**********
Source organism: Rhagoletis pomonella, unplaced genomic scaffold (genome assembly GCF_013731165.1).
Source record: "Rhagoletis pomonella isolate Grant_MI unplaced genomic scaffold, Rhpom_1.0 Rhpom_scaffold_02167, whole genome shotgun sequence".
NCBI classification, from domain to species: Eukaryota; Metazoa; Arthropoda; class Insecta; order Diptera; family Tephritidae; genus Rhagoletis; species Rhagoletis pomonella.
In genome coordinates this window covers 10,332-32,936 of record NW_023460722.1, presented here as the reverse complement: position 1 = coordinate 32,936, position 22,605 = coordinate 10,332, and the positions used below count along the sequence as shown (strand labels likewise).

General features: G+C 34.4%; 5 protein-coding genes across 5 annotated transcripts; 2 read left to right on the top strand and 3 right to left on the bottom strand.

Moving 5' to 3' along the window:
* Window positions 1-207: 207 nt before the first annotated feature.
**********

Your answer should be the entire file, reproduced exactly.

Source organism: Rhagoletis pomonella, unplaced genomic scaffold (genome assembly GCF_013731165.1).
Source record: "Rhagoletis pomonella isolate Grant_MI unplaced genomic scaffold, Rhpom_1.0 Rhpom_scaffold_02167, whole genome shotgun sequence".
NCBI classification, from domain to species: Eukaryota; Metazoa; Arthropoda; class Insecta; order Diptera; family Tephritidae; genus Rhagoletis; species Rhagoletis pomonella.
In genome coordinates this window covers 10,332-32,936 of record NW_023460722.1, presented here as the reverse complement: position 1 = coordinate 32,936, position 22,605 = coordinate 10,332, and the positions used below count along the sequence as shown (strand labels likewise).

General features: G+C 34.4%; 5 protein-coding genes across 5 annotated transcripts; 2 read left to right on the top strand and 3 right to left on the bottom strand.

Moving 5' to 3' along the window:
* Window positions 1-207: 207 nt before the first annotated feature.